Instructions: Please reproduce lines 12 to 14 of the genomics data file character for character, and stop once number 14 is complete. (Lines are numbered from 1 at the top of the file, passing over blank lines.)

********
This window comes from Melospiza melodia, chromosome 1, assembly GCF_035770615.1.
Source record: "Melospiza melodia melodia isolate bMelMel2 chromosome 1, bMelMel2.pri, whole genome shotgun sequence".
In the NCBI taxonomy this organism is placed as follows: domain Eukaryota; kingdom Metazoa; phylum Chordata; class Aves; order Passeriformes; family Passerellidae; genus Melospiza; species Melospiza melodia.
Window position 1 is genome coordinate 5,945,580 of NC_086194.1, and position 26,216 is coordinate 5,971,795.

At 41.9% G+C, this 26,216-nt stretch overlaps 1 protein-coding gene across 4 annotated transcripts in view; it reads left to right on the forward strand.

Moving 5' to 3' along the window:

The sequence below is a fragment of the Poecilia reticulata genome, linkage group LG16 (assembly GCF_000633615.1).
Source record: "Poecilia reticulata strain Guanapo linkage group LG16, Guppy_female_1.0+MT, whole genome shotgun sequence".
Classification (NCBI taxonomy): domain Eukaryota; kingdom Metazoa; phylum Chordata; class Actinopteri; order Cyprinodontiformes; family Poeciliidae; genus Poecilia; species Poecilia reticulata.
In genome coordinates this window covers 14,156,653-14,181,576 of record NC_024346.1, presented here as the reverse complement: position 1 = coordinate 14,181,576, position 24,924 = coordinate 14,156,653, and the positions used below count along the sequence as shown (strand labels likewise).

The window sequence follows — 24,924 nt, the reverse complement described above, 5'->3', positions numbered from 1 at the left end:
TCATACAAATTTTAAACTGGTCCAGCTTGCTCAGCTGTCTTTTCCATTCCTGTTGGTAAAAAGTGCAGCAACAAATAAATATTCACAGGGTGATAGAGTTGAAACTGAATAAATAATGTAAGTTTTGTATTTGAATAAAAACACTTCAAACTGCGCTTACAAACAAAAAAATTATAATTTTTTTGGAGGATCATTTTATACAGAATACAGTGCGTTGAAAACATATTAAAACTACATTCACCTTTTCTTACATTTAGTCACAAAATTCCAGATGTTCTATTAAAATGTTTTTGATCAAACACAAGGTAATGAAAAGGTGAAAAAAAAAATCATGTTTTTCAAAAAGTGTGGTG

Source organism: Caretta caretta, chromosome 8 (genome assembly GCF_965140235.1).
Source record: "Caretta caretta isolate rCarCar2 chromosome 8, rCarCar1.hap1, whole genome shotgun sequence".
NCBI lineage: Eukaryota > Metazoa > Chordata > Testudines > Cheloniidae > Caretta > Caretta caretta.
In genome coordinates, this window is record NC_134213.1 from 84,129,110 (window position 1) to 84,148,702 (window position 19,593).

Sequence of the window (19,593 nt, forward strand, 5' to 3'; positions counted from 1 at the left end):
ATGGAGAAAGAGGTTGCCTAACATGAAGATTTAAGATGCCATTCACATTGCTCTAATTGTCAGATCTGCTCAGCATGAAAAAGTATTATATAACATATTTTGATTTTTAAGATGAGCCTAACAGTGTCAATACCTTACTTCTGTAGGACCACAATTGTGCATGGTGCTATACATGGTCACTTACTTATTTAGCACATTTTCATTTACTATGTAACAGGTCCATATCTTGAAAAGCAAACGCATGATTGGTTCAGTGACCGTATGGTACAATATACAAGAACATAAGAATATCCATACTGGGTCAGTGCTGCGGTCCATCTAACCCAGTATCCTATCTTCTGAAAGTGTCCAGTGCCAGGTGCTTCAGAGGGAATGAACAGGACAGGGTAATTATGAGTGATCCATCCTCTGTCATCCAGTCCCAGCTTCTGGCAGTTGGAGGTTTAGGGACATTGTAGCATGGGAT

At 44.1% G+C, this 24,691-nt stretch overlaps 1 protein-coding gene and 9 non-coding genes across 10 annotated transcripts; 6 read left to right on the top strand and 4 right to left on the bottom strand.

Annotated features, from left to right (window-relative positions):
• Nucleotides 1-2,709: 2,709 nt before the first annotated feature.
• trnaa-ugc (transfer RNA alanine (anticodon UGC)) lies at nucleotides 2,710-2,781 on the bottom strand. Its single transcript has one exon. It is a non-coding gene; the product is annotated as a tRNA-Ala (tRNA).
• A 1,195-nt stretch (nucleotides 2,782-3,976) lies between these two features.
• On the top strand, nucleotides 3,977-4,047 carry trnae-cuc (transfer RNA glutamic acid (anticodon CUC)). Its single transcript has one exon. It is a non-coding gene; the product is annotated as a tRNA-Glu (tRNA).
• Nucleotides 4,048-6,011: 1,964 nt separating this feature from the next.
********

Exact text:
TCATACAAATTTTAAACTGGTCCAGCTTGCTCAGCTGTCTTTTCCATTCCTGTTGGTAAAAAGTGCAGCAACAAATAAATATTCACAGGGTGATAGAGTTGAAACTGAATAAATAATGTAAGTTTTGTATTTGAATAAAAACACTTCAAACTGCGCTTACAAACAAAAAAATTATAATTTTTTTGGAGGATCATTTTATACAGAATACAGTGCGTTGAAAACATATTAAAACTACATTCACCTTTTCTTACATTTAGTCACAAAATTCCAGATGTTCTATTAAAATGTTTTTGATCAAACACAAGGTAATGAAAAGGTGAAAAAAAAAATCATGTTTTTCAAAAAGTGTGGTG

Source organism: Caretta caretta, chromosome 8 (genome assembly GCF_965140235.1).
Source record: "Caretta caretta isolate rCarCar2 chromosome 8, rCarCar1.hap1, whole genome shotgun sequence".